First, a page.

It seems that the Bernards Township Committee continues to point and blame rather than listen and respond to the residents with respect to meeting the township’s Affordable Housing obligations. First came the Millington Quarry redevelopment plan mentioned by Mr. Carpenter at the Candidates’ Debate last October. He boasted that the Township Committee (TC) would be unveiling a great plan which would serve not only to attract millennials but also to solve the township’s Affordable Housing obligations. When the enormous scale of that high-density “Quarry City” was actually revealed, residents revolted. So, as Election Day neared, the Township Committee “listened”; hit the brakes; and shelved “Quarry City.
Did they learn from this mistake? No. Not at all. In March, after approving a 222-unit development, the Township Committee learned that the town would still fall short of its Affordable Housing obligation. When Joan Harris asked for an estimate of that obligation in June, the TC remained silent until pressed again in July, when they insisted that they couldn’t provide it. Then, out of the blue, the TC announced two contestants and hosted a reality game show where the outcome had already been determined, with the winning developer being fast tracked to rezoning approval for an even larger development.
Residents complained of this process so the Township Committee once again passed the buck. They rewound the tired old tape and blamed the courts and the legislature. They cried that they were forced to rezone prime commercial property and adopt a builder’s remedy-like solution for the 280-unit development at Mountainview. More recently, a committee member blamed a bipartisan, grassroots group of citizens called, “Stop the Quarry Plan,” for the 502 new housing units approved this year. Of interest, however, she admitted that the Township Committee had been well aware of the range of affordable housing units more than a year ago, and the developer of the Quarry had agreed to accommodate whatever the final number might be. Unfortunately, this range wasn’t shared with the public. Rather, it was discussed behind closed doors, first with the committee’s hand-picked Quarry developer, and then with other developers–all of whom were vying for approval to build 186-200+ unit developments.
Joan Harris stated, “Now, don’t get us wrong; we believe the Affordable Housing Statute requires improvement, and we are all for bipartisan review and amendment. However, we disagree that this statute is all about bringing ‘outsiders’ into our town. We see it as a means to allow moderate-income members of our community, such as teachers, seniors and police officers, to live here. We believe a balance can be achieved to reach the goal of affordable housing without over-developing our town in a manner that unduly burdens our community or harms our environment.” Harris continued, “It seems clear–the Township Committee doesn’t believe they need to fully inform us or allow us to participate in the process. It appears they believe they know what’s best for us. They put all their eggs in the Quarry basket; and when it wasn’t embraced by the community that they had left out of the process, they had to scramble to come up with a last minute ‘over-development’ plan.”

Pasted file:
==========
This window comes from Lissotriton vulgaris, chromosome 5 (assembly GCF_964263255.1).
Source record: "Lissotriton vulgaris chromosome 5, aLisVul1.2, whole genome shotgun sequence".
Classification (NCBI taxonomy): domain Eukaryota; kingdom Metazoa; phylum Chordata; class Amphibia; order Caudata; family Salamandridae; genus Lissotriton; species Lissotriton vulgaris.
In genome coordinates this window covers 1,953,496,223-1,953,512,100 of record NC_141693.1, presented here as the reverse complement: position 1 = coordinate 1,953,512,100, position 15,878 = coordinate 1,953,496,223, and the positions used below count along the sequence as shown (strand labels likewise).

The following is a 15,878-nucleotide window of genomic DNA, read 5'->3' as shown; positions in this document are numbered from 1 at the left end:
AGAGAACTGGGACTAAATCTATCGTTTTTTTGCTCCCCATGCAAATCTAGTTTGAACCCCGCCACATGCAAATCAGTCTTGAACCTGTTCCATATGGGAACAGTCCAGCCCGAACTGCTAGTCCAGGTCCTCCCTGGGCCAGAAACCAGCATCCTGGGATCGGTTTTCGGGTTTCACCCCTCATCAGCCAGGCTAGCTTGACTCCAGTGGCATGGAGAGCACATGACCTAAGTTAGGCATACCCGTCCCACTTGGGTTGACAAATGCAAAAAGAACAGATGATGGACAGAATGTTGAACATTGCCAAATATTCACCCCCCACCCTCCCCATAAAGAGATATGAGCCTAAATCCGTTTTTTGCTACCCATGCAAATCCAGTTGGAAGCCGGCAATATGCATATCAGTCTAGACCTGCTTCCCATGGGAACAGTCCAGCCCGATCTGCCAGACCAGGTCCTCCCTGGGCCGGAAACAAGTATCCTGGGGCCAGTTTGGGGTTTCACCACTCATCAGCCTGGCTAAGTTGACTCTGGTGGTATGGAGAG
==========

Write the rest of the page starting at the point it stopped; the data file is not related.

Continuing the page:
Robert Mascia added, “The Bernards Township Committee seems to just want to blame Trenton. But the reality is that it’s up to municipalities to understand the rules and what residents want for their town; then plan accordingly and implement to avoid the builder’s remedy solution. Our Township Committee did none of that. They held tight to try and avoid a certainty and failed. Then they negotiated poorly with a developer to avoid the ramifications of not meeting the quota. And now, once again, our town is stuck with their bad decisions. We need a better way and a fair process, because ‘rinse and repeat’ is only good when you’ve perfected the process.”
The settlement will not be finalized until there is a fairness hearing in Somerville.